Ukraine’s open economy poorly suited to wartime conditions, finds LSE report

Ukraine’s ‘relatively open’ economy is poorly suited to wartime conditions, finds a new report from the PeaceRep-Ukraine team at LSE IDEAS, the LSE’s foreign policy think tank.

The authors warn that government spending on civilian reconstruction efforts remains limited, while Ukraine is losing domestic market share in key sectors to foreign firms.

Even though state purchases of goods and services rose overall from 2021-23, this was driven by a massive increase in defence spending, and the purchase of civilian goods and services dropped from $16bn USD to $14.7bn USD during this time, according to the report.

In the market for construction materials, the state’s share of purchases also decreased from 32.7% to 27.7%, even though the market itself shrank by more than half. At the same time, imports increased their market share from 14% to 23% in the construction materials sector and from 23% to 35% in the food sector, according to the report.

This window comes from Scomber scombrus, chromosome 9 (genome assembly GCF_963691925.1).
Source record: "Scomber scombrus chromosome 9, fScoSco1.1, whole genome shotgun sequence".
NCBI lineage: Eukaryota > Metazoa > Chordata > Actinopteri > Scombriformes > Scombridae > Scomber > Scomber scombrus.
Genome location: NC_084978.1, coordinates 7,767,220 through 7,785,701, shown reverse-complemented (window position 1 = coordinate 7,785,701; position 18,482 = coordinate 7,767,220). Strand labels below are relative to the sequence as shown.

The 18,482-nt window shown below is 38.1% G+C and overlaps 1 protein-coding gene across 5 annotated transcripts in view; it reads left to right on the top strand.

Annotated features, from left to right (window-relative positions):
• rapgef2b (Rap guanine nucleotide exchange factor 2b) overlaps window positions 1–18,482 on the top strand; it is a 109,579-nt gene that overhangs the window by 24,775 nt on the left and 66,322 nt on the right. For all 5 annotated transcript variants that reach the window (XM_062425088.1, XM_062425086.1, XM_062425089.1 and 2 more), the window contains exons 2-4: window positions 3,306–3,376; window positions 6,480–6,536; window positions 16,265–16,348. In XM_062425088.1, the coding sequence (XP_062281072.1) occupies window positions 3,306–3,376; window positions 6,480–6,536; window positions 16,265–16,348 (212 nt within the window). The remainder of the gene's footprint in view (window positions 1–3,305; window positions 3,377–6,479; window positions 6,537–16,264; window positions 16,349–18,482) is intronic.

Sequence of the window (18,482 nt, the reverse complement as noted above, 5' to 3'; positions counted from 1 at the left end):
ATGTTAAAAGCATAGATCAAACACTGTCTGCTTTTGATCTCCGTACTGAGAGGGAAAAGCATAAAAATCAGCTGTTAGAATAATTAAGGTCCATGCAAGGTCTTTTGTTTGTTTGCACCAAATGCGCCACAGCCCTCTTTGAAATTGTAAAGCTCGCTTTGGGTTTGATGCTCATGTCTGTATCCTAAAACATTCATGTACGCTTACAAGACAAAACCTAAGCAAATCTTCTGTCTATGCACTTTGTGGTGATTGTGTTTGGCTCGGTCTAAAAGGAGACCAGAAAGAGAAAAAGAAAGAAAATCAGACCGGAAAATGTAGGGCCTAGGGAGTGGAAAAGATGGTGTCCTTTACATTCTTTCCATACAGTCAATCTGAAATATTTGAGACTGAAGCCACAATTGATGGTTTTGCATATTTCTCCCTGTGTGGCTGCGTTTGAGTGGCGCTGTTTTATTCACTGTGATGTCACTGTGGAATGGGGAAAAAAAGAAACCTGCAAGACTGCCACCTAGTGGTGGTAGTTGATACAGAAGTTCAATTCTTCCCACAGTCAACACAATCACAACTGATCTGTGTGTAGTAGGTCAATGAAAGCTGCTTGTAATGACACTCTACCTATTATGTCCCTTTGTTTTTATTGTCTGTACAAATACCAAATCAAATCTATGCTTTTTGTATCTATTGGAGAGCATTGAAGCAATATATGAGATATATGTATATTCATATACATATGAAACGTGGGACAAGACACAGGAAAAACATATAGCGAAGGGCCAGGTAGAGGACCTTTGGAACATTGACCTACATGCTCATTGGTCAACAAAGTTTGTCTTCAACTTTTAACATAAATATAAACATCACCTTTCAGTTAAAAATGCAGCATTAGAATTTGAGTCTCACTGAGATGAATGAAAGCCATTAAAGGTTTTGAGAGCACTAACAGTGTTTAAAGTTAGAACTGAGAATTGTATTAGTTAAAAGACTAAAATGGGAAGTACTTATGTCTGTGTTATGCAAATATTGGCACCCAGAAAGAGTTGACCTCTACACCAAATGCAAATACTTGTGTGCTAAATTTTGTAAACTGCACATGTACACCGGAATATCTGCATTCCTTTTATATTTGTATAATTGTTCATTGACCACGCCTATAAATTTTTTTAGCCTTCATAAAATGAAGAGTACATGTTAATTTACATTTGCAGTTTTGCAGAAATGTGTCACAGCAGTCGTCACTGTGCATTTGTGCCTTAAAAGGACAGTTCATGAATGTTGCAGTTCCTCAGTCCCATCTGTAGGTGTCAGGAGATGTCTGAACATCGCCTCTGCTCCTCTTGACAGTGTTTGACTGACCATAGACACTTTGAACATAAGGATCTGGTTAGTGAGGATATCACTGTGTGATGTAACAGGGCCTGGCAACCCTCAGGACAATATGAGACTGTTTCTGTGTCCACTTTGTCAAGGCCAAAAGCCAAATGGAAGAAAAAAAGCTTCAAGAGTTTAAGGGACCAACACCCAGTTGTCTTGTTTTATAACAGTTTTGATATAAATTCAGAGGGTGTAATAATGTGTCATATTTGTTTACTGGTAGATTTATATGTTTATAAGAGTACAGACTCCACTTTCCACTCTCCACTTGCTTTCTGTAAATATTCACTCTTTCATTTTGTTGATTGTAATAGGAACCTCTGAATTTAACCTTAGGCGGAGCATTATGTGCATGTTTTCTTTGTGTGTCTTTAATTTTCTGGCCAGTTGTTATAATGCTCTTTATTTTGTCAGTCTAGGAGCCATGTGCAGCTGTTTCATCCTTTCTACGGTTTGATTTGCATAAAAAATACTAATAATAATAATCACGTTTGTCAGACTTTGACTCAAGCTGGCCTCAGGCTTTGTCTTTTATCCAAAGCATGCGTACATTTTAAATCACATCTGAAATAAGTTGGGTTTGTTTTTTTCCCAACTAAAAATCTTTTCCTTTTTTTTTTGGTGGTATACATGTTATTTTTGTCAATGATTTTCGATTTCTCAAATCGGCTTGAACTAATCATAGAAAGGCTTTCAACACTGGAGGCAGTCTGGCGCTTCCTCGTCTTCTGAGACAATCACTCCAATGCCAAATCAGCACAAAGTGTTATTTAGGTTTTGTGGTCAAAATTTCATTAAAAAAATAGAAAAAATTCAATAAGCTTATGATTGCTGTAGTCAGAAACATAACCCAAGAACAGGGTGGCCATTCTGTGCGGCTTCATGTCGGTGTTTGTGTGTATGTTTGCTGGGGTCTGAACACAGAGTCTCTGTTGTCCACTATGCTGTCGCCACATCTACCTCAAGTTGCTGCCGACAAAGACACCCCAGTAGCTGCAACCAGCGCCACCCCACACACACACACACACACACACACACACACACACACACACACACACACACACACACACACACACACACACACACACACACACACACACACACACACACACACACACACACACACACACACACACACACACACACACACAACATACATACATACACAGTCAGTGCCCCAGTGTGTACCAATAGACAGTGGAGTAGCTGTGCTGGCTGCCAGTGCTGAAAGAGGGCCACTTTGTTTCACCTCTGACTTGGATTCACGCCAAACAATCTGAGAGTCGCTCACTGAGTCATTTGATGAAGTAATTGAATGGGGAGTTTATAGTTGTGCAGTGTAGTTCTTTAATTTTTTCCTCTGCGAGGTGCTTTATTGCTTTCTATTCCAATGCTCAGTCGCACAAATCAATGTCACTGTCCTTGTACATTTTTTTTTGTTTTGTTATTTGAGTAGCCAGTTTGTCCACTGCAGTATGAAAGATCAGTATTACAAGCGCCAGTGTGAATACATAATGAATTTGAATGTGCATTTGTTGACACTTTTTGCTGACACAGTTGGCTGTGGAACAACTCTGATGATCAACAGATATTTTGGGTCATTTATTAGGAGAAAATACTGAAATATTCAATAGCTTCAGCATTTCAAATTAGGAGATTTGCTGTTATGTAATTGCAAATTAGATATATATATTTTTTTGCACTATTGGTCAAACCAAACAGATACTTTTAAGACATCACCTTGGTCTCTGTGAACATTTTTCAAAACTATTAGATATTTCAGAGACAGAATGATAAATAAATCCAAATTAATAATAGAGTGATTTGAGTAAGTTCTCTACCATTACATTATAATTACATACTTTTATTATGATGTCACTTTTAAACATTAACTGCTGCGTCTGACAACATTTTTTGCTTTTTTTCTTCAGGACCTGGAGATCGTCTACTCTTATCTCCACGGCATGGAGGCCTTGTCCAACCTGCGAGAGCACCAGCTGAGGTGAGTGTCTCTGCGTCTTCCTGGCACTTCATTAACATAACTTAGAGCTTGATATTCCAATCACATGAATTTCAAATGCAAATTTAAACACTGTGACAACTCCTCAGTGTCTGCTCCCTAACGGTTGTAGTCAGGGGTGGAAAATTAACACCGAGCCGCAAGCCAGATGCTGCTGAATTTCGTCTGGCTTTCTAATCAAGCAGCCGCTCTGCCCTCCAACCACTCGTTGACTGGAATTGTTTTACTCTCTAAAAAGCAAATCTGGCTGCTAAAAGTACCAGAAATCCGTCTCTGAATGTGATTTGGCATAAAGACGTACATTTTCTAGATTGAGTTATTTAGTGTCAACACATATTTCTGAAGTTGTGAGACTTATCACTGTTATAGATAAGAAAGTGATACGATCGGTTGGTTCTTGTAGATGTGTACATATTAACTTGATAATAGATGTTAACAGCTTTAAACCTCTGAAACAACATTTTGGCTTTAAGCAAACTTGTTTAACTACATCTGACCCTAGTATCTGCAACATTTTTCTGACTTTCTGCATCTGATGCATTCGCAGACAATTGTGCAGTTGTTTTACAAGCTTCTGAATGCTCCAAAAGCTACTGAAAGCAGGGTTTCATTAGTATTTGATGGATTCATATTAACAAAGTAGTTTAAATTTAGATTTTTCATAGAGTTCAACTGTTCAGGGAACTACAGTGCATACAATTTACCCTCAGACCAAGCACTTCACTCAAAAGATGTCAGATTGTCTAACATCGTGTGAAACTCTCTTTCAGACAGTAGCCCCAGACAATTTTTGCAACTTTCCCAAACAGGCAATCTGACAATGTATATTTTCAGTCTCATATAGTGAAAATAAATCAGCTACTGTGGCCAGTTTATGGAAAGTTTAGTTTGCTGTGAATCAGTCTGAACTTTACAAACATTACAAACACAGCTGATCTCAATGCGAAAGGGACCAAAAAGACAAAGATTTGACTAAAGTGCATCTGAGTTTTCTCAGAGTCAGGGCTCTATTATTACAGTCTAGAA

The authors write that these findings show the Ukrainian government’s priority is winning the war, with less focus on the massive challenge of rebuilding the country’s economy and critical infrastructure.

They welcome Kyiv’s ‘Made in Ukraine’ strategy – a $1.2bn subsidy and labelling scheme to support the domestic production and supply of goods – and urge donors at the upcoming Berlin Ukraine Recovery Conference to spend aid for Ukraine in Ukraine as much as possible.

“A genuine commitment to a ‘level playing field’ means recognizing that it is not remotely ‘level’ from a Ukrainian perspective at the moment. Flexible policies that allow Ukraine to give preference to its own companies and sectors will be critical going forward,” says Luke Cooper, an author of the report and Director of PeaceRep’s Ukraine programme at LSE IDEAS.

“Well designed industrial policy that identifies and takes active steps to grow Ukraine’s key economic sectors is not an optional extra, but a vital part of the war effort. Donors can support the domestic economy by committing to spend ‘aid for Ukraine in Ukraine,” says Volodymyr Vlasiuk, another author and Director of Ukraine Industry Expertise.

Featured Photo by Artem Kniaz on Unsplash.

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